Work-life balance, parenting, retirement—each generation handles these life challenges in a different way than the one before. And that helps explain just where each group is putting down roots.
Millennials are opting out of the bright lights, big city lifestyle for more affordable small cities. Baby boomers facing retirement want walkable communities with urban amenities, not just 55-plus developments. The perpetually forgotten Gen Xers? They’re splitting the difference, opting for larger and more expensive markets while they have the cash to do so.
But there’s a sea change happening as millennials, the largest U.S. generation ever, truly come into their own. It’s already having far-reaching repercussions across U.S. housing markets, according to a new report by the realtor.com® economic team on home buying across generations.
“For the first time, we’re finally seeing evidence of millennials outcompeting older generations in more markets than not,” says Javier Vivas, director of economic research at realtor.com. “If millennials continue to grow [their market share] at this pace, we expect them to buy more homes than Gen X and baby boomers combined in the next year.”
Still, the major factors motivating buyers remain the same: growing families, the requirements of work, and the combined freedom and restraints of retirement.
“Life stages is what drives demand in housing,” Vivas says.
So which are the markets that have what each generation needs most to buy a home and build a life? To find out, the realtor.com economic team looked at the current share of home mortgages taken out by each generation and the change in that share from last year. These were combined to yield a generational “score” that we used to rank housing markets seeing the most activity from each generation.
OK? So let’s take a deeper dive into the places millennials, Gen Xers, and boomers are most likely to call their own. Get ready for a few eye-openers along the way.
Millennials: Playing it safe with starter homes
Top Metros for Millennials
For millennials trying to break into homeownership in an era of high prices, affordability is key.
“For many of them, this is really the most expensive time they’ve seen since they’ve entered the market,” Vivas says.
So while they might crave the excitement of urban life, they’re turned off by the high prices of the largest metros.
“Young millennials want to flock to the bright lights. They go to cities, where the action is,” says Dowell Myers, a demographer and professor of urban planning and public policy at the University of Southern California, Los Angeles. “But housing is in short supply and it’s very expensive. So they get pulled away to [the suburbs] or smaller metros.”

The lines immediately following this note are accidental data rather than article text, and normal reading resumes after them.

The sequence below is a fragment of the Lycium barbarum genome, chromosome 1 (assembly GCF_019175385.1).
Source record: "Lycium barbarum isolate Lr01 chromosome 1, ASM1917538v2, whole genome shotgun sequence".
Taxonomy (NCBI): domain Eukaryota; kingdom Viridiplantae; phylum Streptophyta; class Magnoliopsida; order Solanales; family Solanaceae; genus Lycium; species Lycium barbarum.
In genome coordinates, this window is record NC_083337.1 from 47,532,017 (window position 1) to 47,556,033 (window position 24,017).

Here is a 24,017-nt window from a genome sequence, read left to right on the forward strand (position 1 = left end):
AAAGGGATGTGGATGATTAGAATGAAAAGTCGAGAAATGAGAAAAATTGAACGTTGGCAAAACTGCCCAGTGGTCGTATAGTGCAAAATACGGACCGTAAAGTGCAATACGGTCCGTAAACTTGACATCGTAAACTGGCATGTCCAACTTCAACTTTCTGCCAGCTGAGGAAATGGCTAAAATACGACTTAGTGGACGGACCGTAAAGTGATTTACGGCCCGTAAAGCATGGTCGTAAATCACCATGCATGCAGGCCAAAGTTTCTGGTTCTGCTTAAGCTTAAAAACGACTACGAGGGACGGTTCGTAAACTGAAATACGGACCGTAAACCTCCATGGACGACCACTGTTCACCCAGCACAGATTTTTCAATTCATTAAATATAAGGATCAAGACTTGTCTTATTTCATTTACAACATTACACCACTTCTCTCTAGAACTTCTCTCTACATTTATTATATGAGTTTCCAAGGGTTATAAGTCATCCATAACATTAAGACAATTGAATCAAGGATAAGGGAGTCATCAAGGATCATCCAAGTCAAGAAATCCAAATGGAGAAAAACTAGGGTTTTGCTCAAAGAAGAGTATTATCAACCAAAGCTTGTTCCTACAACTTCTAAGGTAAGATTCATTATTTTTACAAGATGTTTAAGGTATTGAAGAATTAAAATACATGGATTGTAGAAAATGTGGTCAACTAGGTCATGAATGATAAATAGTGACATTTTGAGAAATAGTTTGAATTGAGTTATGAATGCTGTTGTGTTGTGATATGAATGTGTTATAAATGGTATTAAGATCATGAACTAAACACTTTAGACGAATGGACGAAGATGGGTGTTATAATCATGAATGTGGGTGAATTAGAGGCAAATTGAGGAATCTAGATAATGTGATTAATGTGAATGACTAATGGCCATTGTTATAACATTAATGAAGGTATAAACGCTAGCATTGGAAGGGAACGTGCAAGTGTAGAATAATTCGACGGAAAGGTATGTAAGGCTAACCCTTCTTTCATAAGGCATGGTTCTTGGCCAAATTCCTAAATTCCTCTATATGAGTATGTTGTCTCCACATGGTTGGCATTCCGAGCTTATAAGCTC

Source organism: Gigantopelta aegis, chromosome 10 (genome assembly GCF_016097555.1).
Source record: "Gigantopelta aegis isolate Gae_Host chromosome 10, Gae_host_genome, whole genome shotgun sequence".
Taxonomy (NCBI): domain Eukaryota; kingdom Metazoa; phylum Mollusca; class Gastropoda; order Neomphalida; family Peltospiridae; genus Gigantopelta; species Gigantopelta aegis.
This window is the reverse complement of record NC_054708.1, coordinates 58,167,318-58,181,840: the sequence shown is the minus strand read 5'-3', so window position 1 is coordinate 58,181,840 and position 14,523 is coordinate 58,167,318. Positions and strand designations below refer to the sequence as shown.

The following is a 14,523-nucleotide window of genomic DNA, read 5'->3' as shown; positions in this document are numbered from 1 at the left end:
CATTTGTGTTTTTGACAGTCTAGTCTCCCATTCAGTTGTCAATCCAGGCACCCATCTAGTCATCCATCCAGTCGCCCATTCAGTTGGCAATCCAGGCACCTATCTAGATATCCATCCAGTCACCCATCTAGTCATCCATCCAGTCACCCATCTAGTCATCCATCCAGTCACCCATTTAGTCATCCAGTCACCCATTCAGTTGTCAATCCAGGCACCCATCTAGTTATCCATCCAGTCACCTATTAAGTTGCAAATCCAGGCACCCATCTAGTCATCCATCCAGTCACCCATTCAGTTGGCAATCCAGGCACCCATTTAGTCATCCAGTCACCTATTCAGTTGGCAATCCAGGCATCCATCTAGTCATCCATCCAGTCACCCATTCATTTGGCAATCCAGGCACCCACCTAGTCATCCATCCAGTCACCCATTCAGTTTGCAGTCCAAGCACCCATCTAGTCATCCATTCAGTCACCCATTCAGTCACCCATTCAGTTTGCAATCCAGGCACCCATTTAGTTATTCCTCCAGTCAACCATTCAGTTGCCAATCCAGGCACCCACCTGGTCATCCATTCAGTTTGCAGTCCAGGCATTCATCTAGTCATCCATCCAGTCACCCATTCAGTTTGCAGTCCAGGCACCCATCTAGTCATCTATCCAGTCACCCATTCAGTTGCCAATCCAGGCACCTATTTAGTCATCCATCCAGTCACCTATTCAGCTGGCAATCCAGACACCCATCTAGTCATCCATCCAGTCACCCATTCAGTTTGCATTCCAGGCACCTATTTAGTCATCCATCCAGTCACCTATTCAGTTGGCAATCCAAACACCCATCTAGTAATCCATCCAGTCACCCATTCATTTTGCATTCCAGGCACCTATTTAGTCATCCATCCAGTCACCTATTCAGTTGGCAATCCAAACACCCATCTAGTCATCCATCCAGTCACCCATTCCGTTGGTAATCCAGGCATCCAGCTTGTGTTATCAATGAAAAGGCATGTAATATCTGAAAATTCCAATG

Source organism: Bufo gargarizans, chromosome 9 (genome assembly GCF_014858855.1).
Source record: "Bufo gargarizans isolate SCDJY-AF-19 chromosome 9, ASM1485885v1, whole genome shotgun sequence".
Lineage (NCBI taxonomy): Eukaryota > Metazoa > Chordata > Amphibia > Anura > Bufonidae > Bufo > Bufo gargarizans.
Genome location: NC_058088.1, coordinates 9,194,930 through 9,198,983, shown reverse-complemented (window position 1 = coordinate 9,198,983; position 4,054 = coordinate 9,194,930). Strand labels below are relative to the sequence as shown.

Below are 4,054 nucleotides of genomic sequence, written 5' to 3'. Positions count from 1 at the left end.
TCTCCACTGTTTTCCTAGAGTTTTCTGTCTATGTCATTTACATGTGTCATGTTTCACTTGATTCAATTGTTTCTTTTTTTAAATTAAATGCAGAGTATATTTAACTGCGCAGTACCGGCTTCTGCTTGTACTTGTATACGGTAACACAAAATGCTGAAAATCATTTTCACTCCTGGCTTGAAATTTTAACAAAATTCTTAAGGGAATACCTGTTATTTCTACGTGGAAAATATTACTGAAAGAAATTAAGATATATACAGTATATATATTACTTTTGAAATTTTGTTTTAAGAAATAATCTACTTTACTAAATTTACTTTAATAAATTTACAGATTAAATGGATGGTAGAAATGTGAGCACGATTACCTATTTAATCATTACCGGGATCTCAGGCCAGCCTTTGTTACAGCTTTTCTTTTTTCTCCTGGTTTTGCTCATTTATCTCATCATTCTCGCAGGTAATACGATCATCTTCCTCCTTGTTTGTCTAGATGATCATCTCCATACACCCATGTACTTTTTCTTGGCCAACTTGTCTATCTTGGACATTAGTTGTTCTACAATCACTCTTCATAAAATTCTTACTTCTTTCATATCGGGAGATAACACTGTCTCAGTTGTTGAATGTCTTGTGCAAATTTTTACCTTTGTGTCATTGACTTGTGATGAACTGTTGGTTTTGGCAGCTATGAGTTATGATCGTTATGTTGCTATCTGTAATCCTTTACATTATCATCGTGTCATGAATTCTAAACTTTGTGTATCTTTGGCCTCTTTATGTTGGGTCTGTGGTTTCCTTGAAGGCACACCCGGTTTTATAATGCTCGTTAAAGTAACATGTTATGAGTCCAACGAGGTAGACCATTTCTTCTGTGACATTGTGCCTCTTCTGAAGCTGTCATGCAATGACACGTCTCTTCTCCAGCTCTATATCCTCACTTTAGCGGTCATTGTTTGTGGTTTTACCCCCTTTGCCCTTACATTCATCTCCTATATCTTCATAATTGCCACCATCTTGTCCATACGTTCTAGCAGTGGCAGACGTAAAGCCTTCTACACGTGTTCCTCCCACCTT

So what are millennials searching for?
“They’re looking for a house they can afford. They’re looking for communities they want to be in. They want to be in a place where they can find steady employment,” says Jason Dorsey, president of the Center for Generational Kinetics, which does marketing research on Gen Z and millennials.
The top 10 metros for millennials (those born between 1982 and 2000) that we identified all fit this bill, and they have high homeownership rates among the youngsters to prove it—an average 47% of 25- to 34-year-olds own a home, compared with 43% in the largest 100 metros.
But there’s a downside—the overwhelming demand for affordable homes in the Midwest and Northeast is seriously depleting inventories. The good times may not last, kids.
For now, though, Grand Rapids, MI, claims the most millennial cachet.
“It’s a city where there’s enough to do but you can still travel around in it within 15 to 20 minutes,” says Steve Volkers, a broker at Berkshire Hathaway HomeServices Michigan Real Estate in Grand Rapids. “You have the availability of good arts, a really great food scene, a number of big breweries in town.”
While the average sale price is in the $240,000 to $250,000 range, millennials are looking for slightly cheaper homes, Volkers says. And they’re finding them in starter neighborhoods like Alger Heights, where $175,000 to $200,000 gets you a single-family home with a yard and garage in a walkable area; or Cedar Springs, in the north suburbs, where a newly built three-bedroom with 1,500 square feet can be had for $200,000 to $250,00.